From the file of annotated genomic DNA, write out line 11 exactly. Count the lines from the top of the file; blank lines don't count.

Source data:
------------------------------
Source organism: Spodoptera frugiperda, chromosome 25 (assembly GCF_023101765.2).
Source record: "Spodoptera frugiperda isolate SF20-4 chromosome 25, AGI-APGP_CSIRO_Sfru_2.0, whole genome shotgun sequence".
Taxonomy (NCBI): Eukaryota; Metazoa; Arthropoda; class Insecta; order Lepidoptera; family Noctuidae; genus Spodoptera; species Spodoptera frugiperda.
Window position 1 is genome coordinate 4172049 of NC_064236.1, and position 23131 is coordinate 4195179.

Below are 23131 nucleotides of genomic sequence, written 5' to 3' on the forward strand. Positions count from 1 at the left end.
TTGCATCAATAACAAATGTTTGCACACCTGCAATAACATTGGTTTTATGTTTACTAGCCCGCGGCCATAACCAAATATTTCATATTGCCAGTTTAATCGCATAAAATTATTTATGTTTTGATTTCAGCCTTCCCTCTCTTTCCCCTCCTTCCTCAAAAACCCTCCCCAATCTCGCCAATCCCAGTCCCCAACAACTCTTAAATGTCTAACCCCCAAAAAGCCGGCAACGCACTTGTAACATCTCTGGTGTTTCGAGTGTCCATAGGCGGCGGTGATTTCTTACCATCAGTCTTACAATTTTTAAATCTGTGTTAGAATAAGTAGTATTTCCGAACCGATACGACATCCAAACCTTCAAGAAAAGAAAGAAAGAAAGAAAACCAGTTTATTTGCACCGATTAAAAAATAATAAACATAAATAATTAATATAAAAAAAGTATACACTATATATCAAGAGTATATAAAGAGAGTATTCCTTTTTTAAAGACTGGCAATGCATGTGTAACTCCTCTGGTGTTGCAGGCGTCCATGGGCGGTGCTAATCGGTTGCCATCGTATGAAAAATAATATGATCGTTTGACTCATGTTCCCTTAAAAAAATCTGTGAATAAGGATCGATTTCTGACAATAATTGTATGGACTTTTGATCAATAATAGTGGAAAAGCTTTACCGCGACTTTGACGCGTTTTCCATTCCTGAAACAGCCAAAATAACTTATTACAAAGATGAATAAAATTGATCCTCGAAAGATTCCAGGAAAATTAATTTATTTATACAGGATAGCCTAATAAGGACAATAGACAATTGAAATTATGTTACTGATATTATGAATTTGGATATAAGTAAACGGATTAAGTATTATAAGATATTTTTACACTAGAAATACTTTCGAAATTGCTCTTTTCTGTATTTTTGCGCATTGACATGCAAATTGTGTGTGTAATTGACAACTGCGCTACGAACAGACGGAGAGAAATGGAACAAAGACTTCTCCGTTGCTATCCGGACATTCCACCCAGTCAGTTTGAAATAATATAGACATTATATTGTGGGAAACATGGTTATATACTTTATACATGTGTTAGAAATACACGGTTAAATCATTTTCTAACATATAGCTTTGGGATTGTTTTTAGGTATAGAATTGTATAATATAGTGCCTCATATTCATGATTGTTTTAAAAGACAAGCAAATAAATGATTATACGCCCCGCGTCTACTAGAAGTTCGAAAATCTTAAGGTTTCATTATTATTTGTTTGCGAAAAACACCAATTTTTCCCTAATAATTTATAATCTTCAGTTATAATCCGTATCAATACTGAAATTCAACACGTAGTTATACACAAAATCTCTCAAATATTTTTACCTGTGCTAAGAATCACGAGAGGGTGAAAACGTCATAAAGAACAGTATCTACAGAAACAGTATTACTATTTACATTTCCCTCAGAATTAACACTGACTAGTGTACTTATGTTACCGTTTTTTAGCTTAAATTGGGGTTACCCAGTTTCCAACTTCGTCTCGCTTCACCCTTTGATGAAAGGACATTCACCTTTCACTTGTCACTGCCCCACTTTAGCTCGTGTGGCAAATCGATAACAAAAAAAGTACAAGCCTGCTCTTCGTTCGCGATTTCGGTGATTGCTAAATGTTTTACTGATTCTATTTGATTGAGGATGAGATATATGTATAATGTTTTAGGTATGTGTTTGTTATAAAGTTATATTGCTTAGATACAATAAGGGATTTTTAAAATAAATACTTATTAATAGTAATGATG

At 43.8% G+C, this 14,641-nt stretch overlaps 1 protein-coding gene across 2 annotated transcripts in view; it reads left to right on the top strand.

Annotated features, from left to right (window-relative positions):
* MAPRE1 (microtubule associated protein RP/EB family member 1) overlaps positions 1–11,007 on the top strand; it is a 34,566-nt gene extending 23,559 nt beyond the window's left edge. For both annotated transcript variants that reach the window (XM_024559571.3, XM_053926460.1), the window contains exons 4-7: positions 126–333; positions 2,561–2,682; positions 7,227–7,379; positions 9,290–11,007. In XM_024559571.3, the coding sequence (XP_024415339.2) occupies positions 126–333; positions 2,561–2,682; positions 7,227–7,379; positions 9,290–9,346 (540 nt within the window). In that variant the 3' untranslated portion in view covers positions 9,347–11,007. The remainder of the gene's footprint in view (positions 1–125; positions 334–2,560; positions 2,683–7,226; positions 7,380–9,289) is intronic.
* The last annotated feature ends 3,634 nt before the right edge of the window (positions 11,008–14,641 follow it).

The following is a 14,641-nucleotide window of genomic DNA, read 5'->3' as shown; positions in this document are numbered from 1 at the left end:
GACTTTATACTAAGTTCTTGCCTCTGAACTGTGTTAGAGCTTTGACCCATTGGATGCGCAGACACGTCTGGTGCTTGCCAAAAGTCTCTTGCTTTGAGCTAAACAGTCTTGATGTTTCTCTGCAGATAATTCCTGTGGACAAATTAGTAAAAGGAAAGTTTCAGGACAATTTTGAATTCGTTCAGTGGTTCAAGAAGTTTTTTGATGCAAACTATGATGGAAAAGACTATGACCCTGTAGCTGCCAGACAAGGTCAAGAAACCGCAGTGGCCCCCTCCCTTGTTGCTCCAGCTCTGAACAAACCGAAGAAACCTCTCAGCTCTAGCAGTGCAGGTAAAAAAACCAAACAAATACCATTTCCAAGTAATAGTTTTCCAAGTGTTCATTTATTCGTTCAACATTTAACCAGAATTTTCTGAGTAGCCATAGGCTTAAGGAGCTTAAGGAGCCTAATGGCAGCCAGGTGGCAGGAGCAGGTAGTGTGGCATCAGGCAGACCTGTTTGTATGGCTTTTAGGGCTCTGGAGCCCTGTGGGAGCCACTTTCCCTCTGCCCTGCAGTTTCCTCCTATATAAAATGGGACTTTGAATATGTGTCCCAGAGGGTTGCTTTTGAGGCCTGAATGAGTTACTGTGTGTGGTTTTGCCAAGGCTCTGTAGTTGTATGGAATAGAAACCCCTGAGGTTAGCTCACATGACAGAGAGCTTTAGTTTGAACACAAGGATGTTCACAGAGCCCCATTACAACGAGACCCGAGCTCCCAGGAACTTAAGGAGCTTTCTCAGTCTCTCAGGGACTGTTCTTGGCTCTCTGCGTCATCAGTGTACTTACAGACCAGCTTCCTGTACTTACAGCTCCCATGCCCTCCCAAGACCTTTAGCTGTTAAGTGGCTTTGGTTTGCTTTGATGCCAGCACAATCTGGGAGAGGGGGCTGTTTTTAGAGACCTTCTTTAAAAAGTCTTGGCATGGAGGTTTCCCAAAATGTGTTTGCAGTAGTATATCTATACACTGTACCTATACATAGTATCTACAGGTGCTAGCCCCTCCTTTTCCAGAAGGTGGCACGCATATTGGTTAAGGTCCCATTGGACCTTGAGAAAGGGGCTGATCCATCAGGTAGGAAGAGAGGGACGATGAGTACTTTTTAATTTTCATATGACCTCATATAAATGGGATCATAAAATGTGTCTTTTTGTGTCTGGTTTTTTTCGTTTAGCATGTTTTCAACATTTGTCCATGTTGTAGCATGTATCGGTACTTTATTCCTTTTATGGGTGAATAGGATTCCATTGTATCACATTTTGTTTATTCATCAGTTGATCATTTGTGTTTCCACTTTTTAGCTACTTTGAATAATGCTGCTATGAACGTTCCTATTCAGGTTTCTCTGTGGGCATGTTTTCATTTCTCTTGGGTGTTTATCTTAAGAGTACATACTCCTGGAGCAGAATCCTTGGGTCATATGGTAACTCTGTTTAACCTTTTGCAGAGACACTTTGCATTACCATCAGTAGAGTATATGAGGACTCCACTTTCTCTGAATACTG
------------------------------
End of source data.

The following is a 14,641-nucleotide window of genomic DNA, read 5'->3' as shown; positions in this document are numbered from 1 at the left end: